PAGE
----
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Honey Pistachio Mooncake Recipe: A Twist on Tradition

Let’s celebrate the Mid-Autumn Festival with this Honey Pistachio Mooncake Recipe -a great twist on a traditional favorite! There are many types of traditional mooncakes. You can find ones filled with lotus seed, red bean, green tea, salted egg yolks or mixed nuts. As I am more American than Chinese, I like to adapt my recipes to Western tastes.  I’ll give a link at the end of the post for traditional mooncake recipes. 

overhead shot of golden baked chinese honey pistachio mooncakes, with pistachios, and honey in accompanying bowls, with chinese red packets, and a rabbit button next to the cakes

What are Chinese Mooncakes?

Chinese mooncakes are traditional pastries enjoyed during the Mid-Autumn Festival, which is one of the most important festivals in Chinese culture. These little jewel box  treats celebrate your family and friends getting together while taking in the cool vibes of the full moon. Mooncakes are known for their intricate designs and their rich, dense fillings.

three honey pistachio mooncakes on a rectangular platter viewed from above

Recipe Inspiration

Mooncakes were something that I would see on our family trips into Chicago Chinatown, when I was growing up in Indiana. My mom was a Chinese Cooking instructor for the Indiana University Extension program.  I, truthfully, didn’t enjoy Mooncakes when I was a child, because I was only exposed to those with salted egg yolk in the middle.  The mixture of savory and sweet didn’t appeal to me.  In fact, I still only eat egg whites, and won’t eat boiled egg yolk, even 60 years later!

So, let’s try a mooncake that is almost like candy.  I have such a sweet tooth. I know you’ll love this honey pistachio mooncake. It’s not overly sweet, and has the richness of honey, and the crunchy savoriness (is that a word?) of the nuts. For my adaptation,  I tried making Kristina Cho’s recipe  (paywall) several times. Unfortunately, whether it was the weather or the flour, my pastry kept falling apart, it was too soft.  So, with the dough  I’m making a small change with big impact, using a blend of bread flour and cake flour.  So, hey, LET’S GOOO! explore this delicious recipe!

Kristina Cho's Mooncakes and Milk Bread cookbook

Why Make Honey Pistachio Mooncakes?

Making your own Honey Pistachio Mooncakes is a fun little project.  Don’t you love the freshness of homemade goodies? I’m all about texture too.  I always want to eat food (and desserts are food too!) that have a lot of variation of textures. These mooncakes are not only sweet and crunchy,  the blend of bread flour and cake flour gives the mooncake a lighter, fluffier texture compared to using all-purpose flour.  Bread flour gives a structure to the pastry, but cake flour gives it a tenderness. They balance each other for a perfect texture!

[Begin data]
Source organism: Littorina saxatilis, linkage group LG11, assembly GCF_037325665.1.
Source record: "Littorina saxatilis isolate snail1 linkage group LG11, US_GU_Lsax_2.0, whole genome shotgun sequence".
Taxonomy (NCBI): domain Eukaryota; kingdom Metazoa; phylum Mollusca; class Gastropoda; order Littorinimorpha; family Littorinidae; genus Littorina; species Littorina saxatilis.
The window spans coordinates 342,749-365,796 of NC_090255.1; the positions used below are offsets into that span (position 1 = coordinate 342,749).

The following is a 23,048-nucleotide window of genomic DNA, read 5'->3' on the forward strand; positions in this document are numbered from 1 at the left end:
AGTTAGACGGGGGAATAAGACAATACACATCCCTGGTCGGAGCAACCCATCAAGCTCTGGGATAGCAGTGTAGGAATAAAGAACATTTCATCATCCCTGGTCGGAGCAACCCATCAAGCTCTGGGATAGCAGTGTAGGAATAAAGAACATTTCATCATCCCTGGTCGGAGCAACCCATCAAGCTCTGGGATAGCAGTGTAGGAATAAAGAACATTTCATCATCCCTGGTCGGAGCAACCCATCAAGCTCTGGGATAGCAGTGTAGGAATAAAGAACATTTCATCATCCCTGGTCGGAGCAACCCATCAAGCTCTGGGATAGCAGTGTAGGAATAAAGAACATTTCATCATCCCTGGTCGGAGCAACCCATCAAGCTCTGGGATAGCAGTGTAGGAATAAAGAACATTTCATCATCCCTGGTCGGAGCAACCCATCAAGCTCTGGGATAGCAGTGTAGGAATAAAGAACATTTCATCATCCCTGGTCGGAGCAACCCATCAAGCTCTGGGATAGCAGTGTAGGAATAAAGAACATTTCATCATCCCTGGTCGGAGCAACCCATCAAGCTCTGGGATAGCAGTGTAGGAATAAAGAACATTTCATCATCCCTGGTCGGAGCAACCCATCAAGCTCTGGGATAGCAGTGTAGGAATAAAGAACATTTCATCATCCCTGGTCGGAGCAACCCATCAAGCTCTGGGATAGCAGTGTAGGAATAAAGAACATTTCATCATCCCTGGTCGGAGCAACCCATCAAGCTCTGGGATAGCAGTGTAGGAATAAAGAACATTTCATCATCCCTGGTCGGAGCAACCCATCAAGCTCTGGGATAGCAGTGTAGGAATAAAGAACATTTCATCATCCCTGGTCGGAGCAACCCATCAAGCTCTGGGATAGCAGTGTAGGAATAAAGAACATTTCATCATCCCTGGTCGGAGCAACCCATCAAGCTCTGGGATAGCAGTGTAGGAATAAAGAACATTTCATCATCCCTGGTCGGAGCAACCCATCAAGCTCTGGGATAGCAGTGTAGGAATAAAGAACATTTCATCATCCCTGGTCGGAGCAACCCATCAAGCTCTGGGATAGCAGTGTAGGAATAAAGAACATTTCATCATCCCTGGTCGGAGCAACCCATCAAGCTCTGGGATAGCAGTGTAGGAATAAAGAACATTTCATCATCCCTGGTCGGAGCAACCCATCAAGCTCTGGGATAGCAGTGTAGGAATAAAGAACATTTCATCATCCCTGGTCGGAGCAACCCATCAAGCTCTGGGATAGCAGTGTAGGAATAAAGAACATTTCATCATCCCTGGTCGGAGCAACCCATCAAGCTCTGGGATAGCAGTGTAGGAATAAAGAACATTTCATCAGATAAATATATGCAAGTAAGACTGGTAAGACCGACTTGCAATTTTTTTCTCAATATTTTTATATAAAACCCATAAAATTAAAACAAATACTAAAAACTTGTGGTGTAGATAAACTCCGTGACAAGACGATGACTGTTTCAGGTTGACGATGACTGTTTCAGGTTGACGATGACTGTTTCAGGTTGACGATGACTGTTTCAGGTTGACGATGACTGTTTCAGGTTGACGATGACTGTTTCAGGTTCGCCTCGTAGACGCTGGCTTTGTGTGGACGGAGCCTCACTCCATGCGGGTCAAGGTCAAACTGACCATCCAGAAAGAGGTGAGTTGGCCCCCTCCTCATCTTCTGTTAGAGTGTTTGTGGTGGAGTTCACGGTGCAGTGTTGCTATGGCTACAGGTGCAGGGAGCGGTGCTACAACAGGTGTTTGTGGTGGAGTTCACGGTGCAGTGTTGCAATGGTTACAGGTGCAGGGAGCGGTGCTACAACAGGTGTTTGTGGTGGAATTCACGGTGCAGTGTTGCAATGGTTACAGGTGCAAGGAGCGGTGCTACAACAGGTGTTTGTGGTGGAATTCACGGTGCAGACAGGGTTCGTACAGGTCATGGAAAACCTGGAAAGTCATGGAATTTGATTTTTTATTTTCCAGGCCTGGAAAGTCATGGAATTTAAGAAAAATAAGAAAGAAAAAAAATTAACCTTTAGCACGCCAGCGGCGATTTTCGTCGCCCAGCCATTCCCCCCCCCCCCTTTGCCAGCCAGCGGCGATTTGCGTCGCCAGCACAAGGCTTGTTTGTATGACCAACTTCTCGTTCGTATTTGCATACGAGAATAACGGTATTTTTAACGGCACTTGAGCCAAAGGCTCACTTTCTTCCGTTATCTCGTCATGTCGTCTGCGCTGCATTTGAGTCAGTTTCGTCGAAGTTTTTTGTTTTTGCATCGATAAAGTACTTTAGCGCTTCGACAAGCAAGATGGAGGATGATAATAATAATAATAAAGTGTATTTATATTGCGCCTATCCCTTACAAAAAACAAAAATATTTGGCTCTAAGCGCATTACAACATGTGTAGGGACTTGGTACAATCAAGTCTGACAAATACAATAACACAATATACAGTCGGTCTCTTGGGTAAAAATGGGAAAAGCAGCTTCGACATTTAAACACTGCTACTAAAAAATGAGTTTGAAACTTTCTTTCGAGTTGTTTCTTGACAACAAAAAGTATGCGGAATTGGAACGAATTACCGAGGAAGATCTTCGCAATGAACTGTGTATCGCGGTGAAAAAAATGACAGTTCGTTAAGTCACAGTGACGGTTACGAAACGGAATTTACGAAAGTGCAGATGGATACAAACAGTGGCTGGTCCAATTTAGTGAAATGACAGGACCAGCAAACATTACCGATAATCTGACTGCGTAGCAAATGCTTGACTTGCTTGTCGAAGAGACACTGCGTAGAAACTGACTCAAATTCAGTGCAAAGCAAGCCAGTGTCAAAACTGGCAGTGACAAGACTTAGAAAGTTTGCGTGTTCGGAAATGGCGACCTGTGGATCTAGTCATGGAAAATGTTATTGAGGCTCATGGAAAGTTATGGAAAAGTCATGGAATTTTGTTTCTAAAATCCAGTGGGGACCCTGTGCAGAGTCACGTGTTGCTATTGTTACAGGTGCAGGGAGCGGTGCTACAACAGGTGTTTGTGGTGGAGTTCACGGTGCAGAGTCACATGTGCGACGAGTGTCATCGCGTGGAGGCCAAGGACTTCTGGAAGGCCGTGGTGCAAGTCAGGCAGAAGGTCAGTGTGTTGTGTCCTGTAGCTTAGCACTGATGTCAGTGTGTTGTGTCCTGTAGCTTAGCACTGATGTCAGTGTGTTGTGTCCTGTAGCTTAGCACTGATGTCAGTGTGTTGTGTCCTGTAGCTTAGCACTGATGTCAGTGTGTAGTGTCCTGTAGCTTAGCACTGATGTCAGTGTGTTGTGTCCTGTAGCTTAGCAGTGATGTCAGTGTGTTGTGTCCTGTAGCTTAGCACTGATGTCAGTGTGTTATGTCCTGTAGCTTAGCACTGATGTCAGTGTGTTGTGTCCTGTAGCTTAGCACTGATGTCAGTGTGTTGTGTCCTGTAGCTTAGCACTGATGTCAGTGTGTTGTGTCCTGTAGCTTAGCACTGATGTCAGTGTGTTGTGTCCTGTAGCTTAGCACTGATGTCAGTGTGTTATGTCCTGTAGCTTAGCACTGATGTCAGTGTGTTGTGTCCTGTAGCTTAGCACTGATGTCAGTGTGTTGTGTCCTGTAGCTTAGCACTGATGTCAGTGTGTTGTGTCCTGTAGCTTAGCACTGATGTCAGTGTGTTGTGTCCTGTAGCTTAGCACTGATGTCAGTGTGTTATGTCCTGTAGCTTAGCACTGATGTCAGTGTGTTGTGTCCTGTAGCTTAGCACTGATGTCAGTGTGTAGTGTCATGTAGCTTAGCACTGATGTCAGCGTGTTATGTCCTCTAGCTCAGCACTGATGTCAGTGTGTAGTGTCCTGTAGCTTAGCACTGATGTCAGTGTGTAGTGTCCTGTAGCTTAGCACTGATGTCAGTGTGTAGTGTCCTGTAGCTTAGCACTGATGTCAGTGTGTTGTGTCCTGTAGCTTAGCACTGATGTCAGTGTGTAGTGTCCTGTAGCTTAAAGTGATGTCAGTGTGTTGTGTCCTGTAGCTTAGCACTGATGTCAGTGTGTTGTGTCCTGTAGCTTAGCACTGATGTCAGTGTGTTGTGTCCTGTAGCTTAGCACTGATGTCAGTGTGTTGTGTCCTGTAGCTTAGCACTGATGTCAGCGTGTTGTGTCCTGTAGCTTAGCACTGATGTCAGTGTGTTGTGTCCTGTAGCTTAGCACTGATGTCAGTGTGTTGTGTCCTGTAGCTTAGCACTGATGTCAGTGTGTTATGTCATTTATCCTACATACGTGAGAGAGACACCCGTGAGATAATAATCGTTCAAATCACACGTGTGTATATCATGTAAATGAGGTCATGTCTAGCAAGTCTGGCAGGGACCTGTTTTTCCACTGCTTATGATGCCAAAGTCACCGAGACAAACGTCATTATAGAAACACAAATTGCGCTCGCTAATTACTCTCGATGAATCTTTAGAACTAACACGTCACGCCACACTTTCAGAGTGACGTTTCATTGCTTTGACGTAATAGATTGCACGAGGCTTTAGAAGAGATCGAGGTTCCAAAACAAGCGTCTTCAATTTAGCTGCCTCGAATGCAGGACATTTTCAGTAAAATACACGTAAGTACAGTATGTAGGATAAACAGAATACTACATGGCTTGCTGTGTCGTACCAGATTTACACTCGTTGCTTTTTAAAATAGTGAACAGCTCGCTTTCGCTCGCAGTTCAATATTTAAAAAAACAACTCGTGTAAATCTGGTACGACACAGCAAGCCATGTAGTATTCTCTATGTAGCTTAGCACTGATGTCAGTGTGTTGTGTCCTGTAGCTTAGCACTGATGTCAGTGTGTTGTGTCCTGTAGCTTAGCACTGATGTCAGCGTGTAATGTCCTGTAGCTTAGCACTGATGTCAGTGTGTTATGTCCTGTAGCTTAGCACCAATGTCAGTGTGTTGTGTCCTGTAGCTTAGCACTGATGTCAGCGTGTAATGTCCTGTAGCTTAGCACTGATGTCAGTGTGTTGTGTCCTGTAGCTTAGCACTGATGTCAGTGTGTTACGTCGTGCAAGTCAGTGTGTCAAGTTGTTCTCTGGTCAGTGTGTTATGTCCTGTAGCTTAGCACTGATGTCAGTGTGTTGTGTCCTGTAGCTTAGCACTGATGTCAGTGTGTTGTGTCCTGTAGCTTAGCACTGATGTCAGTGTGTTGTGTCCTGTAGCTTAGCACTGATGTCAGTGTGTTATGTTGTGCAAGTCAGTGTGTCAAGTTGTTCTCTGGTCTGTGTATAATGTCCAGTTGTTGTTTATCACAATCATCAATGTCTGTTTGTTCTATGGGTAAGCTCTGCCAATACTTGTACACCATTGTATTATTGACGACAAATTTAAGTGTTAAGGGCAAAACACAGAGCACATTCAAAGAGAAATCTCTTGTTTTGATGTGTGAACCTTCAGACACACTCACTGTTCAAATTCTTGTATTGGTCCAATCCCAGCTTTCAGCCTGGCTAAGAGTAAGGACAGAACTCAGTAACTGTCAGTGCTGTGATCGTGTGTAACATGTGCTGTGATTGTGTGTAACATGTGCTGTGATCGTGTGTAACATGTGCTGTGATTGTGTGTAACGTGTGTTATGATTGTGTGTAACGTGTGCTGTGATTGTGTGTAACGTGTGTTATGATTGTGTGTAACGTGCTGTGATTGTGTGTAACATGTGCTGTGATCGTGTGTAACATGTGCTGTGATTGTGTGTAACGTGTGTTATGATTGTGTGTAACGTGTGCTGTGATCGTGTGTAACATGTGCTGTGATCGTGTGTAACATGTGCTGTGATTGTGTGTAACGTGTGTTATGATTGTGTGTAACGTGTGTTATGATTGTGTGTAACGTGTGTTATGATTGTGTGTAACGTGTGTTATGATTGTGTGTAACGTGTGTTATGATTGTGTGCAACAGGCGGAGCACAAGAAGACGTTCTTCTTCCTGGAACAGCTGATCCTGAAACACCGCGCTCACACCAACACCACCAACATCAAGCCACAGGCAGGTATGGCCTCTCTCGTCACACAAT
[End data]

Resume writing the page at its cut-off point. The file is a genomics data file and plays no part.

wide shot of the honey pistachio mooncakes with pistachios and honey in bowls to the side, and red chinese money packets and a rabbit button to the side

Variations for Mooncake Fillings

While we’re baking up honey and pistachios in this recipe, try whatever your favorite nuts are.  I’ve used salted peanuts before, which is great because the salt and sweet is a nice combo. How about something luxurious like macadamias, or cashews?  What is your favorite nut?  I mentioned before that traditional mooncakes can be filled with a variety of ingredients such as red bean paste, lotus seed paste, and even salted duck eggs. Here’s a link to a recipe that steps you through more traditional fillings. Feel free to experiment and find your favorite combination!

Ingredients and Substitutions

For this Honey Pistachio Mooncake recipe, you’ll need:

  • Honey
  • Unsalted Pistachios (shelled of course)
  • Bread Flour – I like King Arthur
  • Cake Flour – I use Swans Down
  • Grapeseed Oil or other neutral oil like canola, or vegetable
  •  Golden Syrup ( I use Lyle’s that I found in a little British store in Los Angeles, but you can get it on Amazon )
  • Chinese Alkaline Water  helps with making the mooncakes shiny and golden. 
  • Coconut oil
  • Cornstarch to give  the filling a smoothness
  • Salt
  • Egg for the egg wash to give the mooncakes a golden brown color

How to Form the Honey Pistachio Mooncakes

  1.  Make the dough by mixing the flours, oil, golden syrup and alkaline water together. Set aside at room temperature for 45 minutes. 
  2. Then, make the Filling by pulsing the pistachios with the honey, golden syrup,  coconut oil, cornstarch and salt until you can press the mixture into a ball.
pistachios, honey, golden syrup cornstarch and salt in a food processor ready to mix

3. After, roll the filling into 12 balls and set aside until the dough is rolled out.
4.  Next, roll the dough into 4 inch circles.
5.  Then, place the pistachio honey filling into the middle of a dough circle.

a ball of pistachio and honey filling placed on a rolled out 4" disc of dough

6. Gather the dough around the filling, smooth and put onto a baking sheet covered in parchment.
7. Then, once all the dough balls are ready, flour the mooncake mold, and put a ball in.

a mooncake ball put into the floured mooncake mold

8. Next, turn the mold over, flat side against the board, and gently push the plunger down, so the mold presses the flower pattern into the ball, and forms the mooncake shape.

a hand pressing the mooncake mold to form the mooncake

9. Finally, lift the mold up, and press the plunger so the mooncake comes out into your hand. Success, and Beauty!!


a mooncake coming out of the mold
a perfect flower honey pistachio mooncake just out of the mooncake mold press in my hand

10.  Bake the mooncakes at 350F for 10 minutes until slightly golden.
11. Take them out of the oven for 10 minutes to cool, before brushing with the egg wash.  (You don’t want the egg to cook on the mooncakes right out of the oven.)

egg wash being put on a half baked honey pistachio mooncake

12. Put the mooncakes back in the oven until golden brown.